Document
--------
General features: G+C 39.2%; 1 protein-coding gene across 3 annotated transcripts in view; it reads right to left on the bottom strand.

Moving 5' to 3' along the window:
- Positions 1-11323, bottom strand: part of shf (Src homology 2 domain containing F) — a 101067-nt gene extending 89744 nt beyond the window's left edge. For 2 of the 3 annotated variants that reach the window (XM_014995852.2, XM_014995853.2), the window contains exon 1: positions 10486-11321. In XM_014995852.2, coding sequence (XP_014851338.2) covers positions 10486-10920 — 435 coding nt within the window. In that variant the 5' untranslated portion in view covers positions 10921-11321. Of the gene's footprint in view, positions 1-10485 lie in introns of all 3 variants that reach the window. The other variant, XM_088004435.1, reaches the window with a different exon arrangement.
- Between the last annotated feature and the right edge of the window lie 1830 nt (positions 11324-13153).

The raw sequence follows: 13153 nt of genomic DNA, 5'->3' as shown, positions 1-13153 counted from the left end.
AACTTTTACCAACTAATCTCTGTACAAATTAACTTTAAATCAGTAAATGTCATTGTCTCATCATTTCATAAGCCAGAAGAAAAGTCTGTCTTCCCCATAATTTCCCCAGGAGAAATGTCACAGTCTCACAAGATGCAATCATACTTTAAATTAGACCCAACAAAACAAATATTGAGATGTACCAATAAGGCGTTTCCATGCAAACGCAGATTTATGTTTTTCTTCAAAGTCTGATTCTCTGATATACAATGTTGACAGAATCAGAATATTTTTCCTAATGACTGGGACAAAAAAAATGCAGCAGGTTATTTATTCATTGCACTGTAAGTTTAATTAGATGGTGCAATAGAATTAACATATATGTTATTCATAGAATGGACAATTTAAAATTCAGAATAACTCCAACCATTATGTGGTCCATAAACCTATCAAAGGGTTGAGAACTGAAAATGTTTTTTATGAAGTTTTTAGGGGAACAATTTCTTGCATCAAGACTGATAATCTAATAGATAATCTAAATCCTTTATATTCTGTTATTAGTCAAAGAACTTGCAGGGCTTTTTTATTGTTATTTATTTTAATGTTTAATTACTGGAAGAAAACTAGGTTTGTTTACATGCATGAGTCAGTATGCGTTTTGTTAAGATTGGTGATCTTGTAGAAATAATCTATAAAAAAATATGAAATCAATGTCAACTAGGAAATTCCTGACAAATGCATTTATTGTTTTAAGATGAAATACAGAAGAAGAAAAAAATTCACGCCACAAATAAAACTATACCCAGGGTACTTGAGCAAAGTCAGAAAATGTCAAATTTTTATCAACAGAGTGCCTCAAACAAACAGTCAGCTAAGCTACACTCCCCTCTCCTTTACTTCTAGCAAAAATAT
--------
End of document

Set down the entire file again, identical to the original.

General features: G+C 39.2%; 1 protein-coding gene across 3 annotated transcripts in view; it reads right to left on the bottom strand.

Moving 5' to 3' along the window:
- Positions 1-11323, bottom strand: part of shf (Src homology 2 domain containing F) — a 101067-nt gene extending 89744 nt beyond the window's left edge. For 2 of the 3 annotated variants that reach the window (XM_014995852.2, XM_014995853.2), the window contains exon 1: positions 10486-11321. In XM_014995852.2, coding sequence (XP_014851338.2) covers positions 10486-10920 — 435 coding nt within the window. In that variant the 5' untranslated portion in view covers positions 10921-11321. Of the gene's footprint in view, positions 1-10485 lie in introns of all 3 variants that reach the window. The other variant, XM_088004435.1, reaches the window with a different exon arrangement.
- Between the last annotated feature and the right edge of the window lie 1830 nt (positions 11324-13153).

The raw sequence follows: 13153 nt of genomic DNA, 5'->3' as shown, positions 1-13153 counted from the left end.
AACTTTTACCAACTAATCTCTGTACAAATTAACTTTAAATCAGTAAATGTCATTGTCTCATCATTTCATAAGCCAGAAGAAAAGTCTGTCTTCCCCATAATTTCCCCAGGAGAAATGTCACAGTCTCACAAGATGCAATCATACTTTAAATTAGACCCAACAAAACAAATATTGAGATGTACCAATAAGGCGTTTCCATGCAAACGCAGATTTATGTTTTTCTTCAAAGTCTGATTCTCTGATATACAATGTTGACAGAATCAGAATATTTTTCCTAATGACTGGGACAAAAAAAATGCAGCAGGTTATTTATTCATTGCACTGTAAGTTTAATTAGATGGTGCAATAGAATTAACATATATGTTATTCATAGAATGGACAATTTAAAATTCAGAATAACTCCAACCATTATGTGGTCCATAAACCTATCAAAGGGTTGAGAACTGAAAATGTTTTTTATGAAGTTTTTAGGGGAACAATTTCTTGCATCAAGACTGATAATCTAATAGATAATCTAAATCCTTTATATTCTGTTATTAGTCAAAGAACTTGCAGGGCTTTTTTATTGTTATTTATTTTAATGTTTAATTACTGGAAGAAAACTAGGTTTGTTTACATGCATGAGTCAGTATGCGTTTTGTTAAGATTGGTGATCTTGTAGAAATAATCTATAAAAAAATATGAAATCAATGTCAACTAGGAAATTCCTGACAAATGCATTTATTGTTTTAAGATGAAATACAGAAGAAGAAAAAAATTCACGCCACAAATAAAACTATACCCAGGGTACTTGAGCAAAGTCAGAAAATGTCAAATTTTTATCAACAGAGTGCCTCAAACAAACAGTCAGCTAAGCTACACTCCCCTCTCCTTTACTTCTAGCAAAAATAT